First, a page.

A Glimpse Into Schizophrenia Overseas

by Matthew Ahmon

The African people suffer from many things – famine, drought, epidemic, and colonialism – but a recent CNN article comments on a less well-known problem: stigma. In Africa, mental healthcare is ignored by the state and even humanitarian organizations, which are more interested in the big names, like HIV and malaria. In addition to the shortage of mental health resources, there is a commonly held belief that mental illness – psychosis in particular – is caused by the supernatural. As a result, the mentally ill are often treated like objects and taken to prayer houses for “exorcism”. Homeless women with severe mental illnesses are often abused and raped, as there is a belief that sleeping with mentally ill women grants a spiritual blessing.  Moreover, the already-dire treatment gap for those with mental illnesses in Africa is exacerbated for women, especially mothers. Despite the disproportionate discrimination against vulnerable mentally ill women, there are few legal protections in place for them, such as protection of basic human rights and reproductive autonomy. The St. Camille center near Cotonou, Benin is one of the few non-profit organizations that provide mental health services to the vulnerable mentally ill, free of charge. Other than some tax and utility bill exemptions and a small government subsidy, St. Camille is entirely reliant on donations. Three women share their mental illness journeys.

Odette was found wandering in the nearby city, disoriented and pregnant. For years, she had been living alone in the Saint Benoit Market, where she was sexually abused and impregnated multiple times. The only thing that Odette remembers about her past is her place of birth, and the efforts of St. Camille have failed to locate her relatives. This is part of a larger problem that the center faces – the families of mentally ill, pregnant women often ignore the needs of the mother and child. Some families will even go so far as to abandon relatives at the gate, so as to avoid paying the small one-time fee of 5,500 CFA, roughly equivalent to $9. Pregnant women in particular need lots of family support, and this is even more true for Odette, who was diagnosed with schizophrenia and anemia on being referred to St. Camille. At first, Odette was in denial about her pregnancy, but she eventually accepted it and resolved to give the baby away, as her illness is more than enough to deal with as it is. As for her own fate, if her family does not want her back, she will become a permanent resident of St. Camille, like many others.

Ajoke is from Lagos, Nigeria, about 140 km from Benin. She had been married and had two children, but she was forced out of her family during her third pregnancy when she began to hear voices and talk to herself at night. Her husband kept custody of the children. Homeless and pregnant, she wandered all the way to Cotonou, where she was found by St. Camille staff and diagnosed with schizophrenia and HIV. The latter diagnosis only made giving birth more difficult, as all the doctors were afraid to touch her. The baby was put up for adoption, as Ajoke’s psychiatric state was not stable enough. Two years after arriving at St. Camille, as her mental health was improving, Ajoke began to miss home. Despite objections by the St. Camille staff, she left with a suspicious man named Justin, who promised to take her back to Nigeria. However, Justin instead took her to his home in Cotonou, where he raped and abused her. Ajoke did end up reuniting with her family, but they were afraid of being labeled with the stigma of mental illness, and they rejected her and abandoned her on the road, pregnant once more. She returned to St. Camille and had her fourth child, which was once again put up for adoption. Ajoke is now a permanent resident of St. Camille, as her family will not have her back.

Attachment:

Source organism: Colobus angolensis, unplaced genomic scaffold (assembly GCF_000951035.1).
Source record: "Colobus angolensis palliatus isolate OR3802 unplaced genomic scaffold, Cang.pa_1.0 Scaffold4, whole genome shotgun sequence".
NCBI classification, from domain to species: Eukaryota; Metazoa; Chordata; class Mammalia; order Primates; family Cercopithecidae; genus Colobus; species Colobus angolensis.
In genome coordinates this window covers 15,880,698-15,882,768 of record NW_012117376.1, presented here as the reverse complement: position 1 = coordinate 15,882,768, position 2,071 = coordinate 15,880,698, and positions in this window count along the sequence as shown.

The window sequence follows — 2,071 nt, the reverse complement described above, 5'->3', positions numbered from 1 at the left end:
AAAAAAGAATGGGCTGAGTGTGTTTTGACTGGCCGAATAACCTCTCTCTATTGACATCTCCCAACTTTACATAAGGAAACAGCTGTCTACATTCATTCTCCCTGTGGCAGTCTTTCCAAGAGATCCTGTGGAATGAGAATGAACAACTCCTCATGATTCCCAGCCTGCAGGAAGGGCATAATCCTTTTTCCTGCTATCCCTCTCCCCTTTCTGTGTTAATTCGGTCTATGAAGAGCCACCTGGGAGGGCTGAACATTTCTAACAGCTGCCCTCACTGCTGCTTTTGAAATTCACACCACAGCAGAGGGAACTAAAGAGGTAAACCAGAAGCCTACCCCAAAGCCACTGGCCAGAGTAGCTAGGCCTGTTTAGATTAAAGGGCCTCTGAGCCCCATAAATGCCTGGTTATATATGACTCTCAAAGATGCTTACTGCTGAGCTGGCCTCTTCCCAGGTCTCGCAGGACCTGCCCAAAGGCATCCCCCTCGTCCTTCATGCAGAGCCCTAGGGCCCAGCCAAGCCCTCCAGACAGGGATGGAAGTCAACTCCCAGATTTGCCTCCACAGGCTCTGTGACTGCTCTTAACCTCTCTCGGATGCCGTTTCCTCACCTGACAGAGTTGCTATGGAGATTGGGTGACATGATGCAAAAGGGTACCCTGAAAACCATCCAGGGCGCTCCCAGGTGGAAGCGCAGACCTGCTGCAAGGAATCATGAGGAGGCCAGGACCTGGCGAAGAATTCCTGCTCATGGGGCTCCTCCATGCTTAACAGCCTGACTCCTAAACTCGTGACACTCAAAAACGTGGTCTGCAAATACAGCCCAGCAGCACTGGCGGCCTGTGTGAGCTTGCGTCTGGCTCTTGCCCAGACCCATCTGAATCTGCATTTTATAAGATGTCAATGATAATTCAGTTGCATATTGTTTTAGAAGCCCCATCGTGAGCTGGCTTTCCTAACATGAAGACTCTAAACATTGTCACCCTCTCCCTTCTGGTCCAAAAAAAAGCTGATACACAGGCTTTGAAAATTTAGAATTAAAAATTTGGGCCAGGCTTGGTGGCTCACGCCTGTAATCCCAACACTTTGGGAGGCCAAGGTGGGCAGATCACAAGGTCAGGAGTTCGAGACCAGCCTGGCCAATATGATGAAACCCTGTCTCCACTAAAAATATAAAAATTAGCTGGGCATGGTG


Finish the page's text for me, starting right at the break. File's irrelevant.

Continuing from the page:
Abigail developed schizophrenia from a young age, and her family, who believed her to be possessed by evil spirits, left her to fend for herself. She came to live in a neighborhood known as “the ghetto”, where she received food but was abused, drugged, and raped as well. Abigail was five months into her pregnancy when someone alerted St. Camille to her situation. Like Ajoke, Abigail tested positive for HIV, and so the staff made sure to take precautions against transmission from mother to child. The child was adopted by a loving family, and Abigail is happy at St. Camille.

Commenting on the inadequacies of African infrastructure is slightly redundant – after all, many African nations are still recovering from colonial rule. Of course, that simply means that in countries like Benin, the responsibility for these institutions currently falls to the humanitarian organizations and NGOs, as well as to us to support these organizations. Moreover, much care should be taken to make sure that laws that protect the rights of mentally ill women in particular are implemented and perpetuated in the future. In developed nations, there is a greater expectation that emphasis is placed on implementing mental health care and addressing stigma. But if even Americans can’t start recognizing schizophrenics as humans as well, how can we demand that African countries be able to do so as well?